The gold standard for genetically engineering mouse models is ES-cell based homologous recombination. However, this approach is very time-consuming and costly. Recently, TALEN and CRISPR/Cas9 systems have been harnessed to edit genomes of cultured cells, mice and rats1,2. Both systems can be used to create knockouts, and to introduce point mutations or small insertions, but each has distinct advantages (see Table 1). TALENs are chimeric proteins composed of site-specific DNA-binding domains fused to the non-specific endonuclease FokI. CRISPR/Cas9 uses a site-specific single guide RNA (sgRNA) to direct the Cas9 nuclease to its target locus.
|Plant pathogenic bacteria (Xanthomonas)
|Pairs of TALE-FokI fusion proteins
|Guide RNA and Cas9
|High but variable
|Moderate to high
|Target site availability
|Requires PAM (NGG) motif
|Time required for vector engineering
Because TALEN pairs bind opposite sides of the target site, TALEN-mediated cleavage at other sites in the genome is unlikely4. In contrast, off-target effects have been reported using CRISPR/Cas9 in cell lines3, but analyses of CRISPR/Cas9 knockout mice suggest lower off-target frequency in vivo5.
Genome modifications can be introduced by directly injecting RNAs encoding TALENs or Cas9 protein and gRNA, into one-cell stage fertilized eggs5,6. Mutations can also be introduced at multiple loci by coinjecting multiple gRNAs with Cas94.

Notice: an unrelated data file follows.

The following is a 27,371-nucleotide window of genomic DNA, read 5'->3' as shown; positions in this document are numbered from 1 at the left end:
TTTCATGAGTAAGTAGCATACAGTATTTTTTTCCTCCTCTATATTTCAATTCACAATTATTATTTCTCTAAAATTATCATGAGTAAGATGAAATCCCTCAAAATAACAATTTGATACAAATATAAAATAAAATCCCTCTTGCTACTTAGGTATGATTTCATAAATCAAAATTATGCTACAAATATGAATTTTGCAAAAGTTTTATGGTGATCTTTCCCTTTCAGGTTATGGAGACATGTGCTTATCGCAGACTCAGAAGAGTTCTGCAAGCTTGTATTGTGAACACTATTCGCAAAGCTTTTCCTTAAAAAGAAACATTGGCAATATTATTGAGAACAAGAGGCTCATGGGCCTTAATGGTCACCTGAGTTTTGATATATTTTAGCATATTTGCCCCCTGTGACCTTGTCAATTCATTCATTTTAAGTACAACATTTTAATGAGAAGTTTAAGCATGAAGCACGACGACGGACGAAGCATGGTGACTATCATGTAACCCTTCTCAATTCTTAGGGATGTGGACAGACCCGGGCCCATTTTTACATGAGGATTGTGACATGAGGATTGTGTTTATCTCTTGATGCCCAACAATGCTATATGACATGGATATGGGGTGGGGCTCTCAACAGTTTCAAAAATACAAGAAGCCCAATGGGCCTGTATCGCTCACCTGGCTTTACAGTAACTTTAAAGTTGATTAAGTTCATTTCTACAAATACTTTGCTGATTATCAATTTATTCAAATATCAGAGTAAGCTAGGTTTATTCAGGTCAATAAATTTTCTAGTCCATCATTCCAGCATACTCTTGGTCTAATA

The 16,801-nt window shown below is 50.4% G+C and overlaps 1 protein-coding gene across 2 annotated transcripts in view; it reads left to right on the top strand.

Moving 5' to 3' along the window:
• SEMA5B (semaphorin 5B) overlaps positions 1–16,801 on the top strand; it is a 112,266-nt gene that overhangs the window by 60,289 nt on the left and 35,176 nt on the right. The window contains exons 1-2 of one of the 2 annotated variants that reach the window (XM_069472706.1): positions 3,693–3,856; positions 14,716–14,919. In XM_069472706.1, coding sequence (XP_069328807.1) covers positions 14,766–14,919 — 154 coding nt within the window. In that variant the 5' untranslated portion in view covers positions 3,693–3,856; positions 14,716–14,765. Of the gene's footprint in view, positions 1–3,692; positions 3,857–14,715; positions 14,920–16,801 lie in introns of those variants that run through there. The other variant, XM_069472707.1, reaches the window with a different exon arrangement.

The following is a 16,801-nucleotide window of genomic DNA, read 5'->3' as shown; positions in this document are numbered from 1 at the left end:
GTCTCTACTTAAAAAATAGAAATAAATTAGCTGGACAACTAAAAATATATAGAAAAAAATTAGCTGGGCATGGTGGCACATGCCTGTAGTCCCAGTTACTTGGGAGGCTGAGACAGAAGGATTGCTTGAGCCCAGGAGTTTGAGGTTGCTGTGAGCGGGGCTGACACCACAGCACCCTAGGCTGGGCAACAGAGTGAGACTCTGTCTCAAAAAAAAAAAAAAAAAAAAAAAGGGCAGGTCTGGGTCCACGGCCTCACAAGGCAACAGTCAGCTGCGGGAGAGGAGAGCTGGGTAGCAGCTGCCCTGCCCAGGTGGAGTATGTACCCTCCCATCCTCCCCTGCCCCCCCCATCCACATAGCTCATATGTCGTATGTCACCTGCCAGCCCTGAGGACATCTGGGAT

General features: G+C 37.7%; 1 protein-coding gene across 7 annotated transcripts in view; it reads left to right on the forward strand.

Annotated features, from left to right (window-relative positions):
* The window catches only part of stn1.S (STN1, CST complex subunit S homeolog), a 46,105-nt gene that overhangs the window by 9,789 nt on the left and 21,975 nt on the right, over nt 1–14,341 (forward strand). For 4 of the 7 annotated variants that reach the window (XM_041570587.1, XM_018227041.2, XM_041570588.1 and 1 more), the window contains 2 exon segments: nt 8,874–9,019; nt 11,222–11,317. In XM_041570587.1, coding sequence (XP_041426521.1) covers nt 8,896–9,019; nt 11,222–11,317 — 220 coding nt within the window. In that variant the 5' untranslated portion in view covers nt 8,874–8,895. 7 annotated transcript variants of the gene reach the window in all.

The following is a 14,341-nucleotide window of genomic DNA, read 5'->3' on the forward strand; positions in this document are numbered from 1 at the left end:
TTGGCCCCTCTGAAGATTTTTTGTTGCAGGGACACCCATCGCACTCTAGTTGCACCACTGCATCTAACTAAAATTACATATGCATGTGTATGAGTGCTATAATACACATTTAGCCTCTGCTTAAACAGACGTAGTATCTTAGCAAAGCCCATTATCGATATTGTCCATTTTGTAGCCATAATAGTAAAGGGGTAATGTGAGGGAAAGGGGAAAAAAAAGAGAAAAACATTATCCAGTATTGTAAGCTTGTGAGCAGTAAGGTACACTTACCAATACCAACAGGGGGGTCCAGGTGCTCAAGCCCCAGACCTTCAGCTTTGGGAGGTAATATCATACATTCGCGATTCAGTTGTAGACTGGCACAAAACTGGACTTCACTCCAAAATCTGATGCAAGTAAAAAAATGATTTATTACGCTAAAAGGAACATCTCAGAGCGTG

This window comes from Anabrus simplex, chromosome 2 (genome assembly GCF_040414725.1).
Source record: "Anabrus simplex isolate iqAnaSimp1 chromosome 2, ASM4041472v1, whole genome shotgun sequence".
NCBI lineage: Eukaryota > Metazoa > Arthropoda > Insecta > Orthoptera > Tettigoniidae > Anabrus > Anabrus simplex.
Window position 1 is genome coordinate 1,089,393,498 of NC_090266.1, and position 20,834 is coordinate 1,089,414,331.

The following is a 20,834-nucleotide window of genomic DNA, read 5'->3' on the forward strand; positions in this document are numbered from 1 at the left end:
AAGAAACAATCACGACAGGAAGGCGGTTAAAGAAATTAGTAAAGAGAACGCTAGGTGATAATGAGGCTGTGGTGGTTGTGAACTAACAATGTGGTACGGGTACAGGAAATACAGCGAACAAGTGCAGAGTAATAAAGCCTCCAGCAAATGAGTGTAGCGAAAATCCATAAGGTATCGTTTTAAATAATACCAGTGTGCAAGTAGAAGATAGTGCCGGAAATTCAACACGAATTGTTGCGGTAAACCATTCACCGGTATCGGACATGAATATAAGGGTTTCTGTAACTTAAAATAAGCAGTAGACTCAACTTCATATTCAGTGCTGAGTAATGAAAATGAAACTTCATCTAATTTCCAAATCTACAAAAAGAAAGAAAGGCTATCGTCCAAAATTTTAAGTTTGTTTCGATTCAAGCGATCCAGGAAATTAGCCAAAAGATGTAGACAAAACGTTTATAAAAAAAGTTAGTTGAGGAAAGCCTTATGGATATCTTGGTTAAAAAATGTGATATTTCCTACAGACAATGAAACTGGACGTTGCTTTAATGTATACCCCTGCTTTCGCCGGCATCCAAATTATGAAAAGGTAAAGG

TALENs can be generated to specifically target nearly any sequence in the genome. In contrast, target site selection for CRISPR/Cas9 is limited by the requirement for a PAM (NGG) sequence7. Since either DNA strand can be targeted, this is no barrier for gene knockout, but may present difficulties in site-specific mutations or insertions.
Because targeting of CRISPR/Cas9 relies on simple RNA/DNA hybridization, gRNAs are easier to design and construct than TALENs, taking only 1-3 days. However, currently available TALEN recognition modules have greatly reduced work required to clone TALEN vectors.
Both TALEN and CRISPR/Cas9 systems show great promise- Which approach should you choose? To generate a single- or double-knockout quickly, try CRISPR/Cas9. Otherwise, TALEN offers fewer off-target effects and target sequence requirements. Unfortunately, for the generation of conditional and inducible alleles, ES cell-based gene targeting remains the only option.
Cyagen offers a complete line of genome editing services using TALENs and CRISPR/Cas9, in both mice and rats. Visit our site to learn more about our rapid and cost-effective genome editing options.
If you are want to use nuclease-mediated genome editing in your own experiments, but aren't interested in animal models, custom TALEN vectors are also available from VectorBuilder.com.
Speak to our specialists:
Tel: (800) 921-8930
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